t7 @ 5 – I suspect we largely agree. I certainly think that there are times when the Government should lay down priorities for research (the opioid epidemic in the US strikes me as one current example). But other sorts of research are probably better decided on by scientists, who know the fields and the important problems. There does need to be a balance between the two, and there obviously needs to be some oversight of all research and what impact it has on science and society more generally.

  12. 12
    doubter says:

    Is science reaching a point of ruinously diminishing returns? More and more researchers, more and more funding, less and less productivity in new discoveries and understandings. Horgan thinks so, and presents a lot of evidence.

    We can rule out the notion that there are no new discoveries to be made. Scientists acknowledge the existence of very many major gaps and unsolved mysteries in the scientific understanding of nature.

    There seem to be four most likely explanatory choices: either it is (1) a matter of the inherent limitations of the human intellect combined with the ever-increasing difficulties of the problems, (2) the self-imposed blinders and shackles imposed by scientism – strict reductionist materialist naturalism, (3) the extreme reluctance of institutionalized Science to back over major mistakes (once the mistakes are made they stay for a long time regardless of evidence), and maybe (4) the metaphysical “powers that be” deliberately prohibit understanding of some things by humans (this would seem to mainly apply to things like theoretical physics and consciousness studies).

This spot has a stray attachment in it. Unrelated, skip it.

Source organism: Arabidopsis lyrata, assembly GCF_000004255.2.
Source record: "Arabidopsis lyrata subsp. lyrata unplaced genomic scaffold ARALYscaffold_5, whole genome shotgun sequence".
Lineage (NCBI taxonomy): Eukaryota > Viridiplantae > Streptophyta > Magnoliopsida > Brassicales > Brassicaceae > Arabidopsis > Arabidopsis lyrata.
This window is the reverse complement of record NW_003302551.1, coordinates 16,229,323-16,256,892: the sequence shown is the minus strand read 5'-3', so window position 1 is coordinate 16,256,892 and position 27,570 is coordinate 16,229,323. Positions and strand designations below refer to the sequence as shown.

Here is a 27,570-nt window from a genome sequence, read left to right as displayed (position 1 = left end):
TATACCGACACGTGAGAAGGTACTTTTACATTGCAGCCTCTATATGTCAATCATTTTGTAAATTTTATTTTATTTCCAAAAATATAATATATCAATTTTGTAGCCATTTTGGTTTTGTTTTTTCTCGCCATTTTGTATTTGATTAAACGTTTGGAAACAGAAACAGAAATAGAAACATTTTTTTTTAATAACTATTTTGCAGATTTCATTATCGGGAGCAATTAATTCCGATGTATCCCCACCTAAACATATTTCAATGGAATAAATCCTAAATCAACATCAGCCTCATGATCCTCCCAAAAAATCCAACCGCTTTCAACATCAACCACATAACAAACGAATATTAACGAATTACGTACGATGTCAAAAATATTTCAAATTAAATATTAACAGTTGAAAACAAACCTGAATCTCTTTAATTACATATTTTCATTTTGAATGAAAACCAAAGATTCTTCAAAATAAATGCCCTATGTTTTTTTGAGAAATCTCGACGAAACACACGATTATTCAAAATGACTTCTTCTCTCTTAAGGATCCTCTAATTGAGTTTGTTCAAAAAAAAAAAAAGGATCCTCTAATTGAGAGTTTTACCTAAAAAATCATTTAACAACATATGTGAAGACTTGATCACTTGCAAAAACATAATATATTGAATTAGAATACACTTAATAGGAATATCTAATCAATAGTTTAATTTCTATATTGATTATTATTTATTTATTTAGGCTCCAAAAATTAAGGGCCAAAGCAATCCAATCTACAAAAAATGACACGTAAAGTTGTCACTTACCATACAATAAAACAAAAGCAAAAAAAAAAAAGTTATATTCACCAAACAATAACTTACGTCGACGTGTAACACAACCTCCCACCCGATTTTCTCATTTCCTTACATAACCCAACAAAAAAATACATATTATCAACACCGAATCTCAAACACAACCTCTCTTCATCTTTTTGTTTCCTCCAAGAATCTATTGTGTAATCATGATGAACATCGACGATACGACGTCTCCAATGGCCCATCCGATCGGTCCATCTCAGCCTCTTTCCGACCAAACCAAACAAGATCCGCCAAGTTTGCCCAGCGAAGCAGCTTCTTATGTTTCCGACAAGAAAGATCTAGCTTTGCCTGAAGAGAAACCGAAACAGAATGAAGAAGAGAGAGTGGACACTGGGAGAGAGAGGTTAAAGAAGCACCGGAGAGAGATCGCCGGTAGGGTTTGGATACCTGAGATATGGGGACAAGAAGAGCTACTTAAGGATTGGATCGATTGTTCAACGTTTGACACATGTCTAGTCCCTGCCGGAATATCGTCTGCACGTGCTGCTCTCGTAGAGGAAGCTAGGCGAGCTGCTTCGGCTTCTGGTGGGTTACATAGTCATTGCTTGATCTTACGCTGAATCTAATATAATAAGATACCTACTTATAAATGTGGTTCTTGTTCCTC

Or the root of the problem could be some sort of a combination of these hypotheses.

  13. 13
    tribune7 says:

    Bob @11

    Good points.

  14. 14
    bb says:

    The only thing that limits science is the lack of imagination.”

    Dick answered this very well calling materialism a metaphysical cul de sac. The word I had was box. Delusional assumptions tend to result in dead ends, and a refusal to recognize the cause prevents remedy.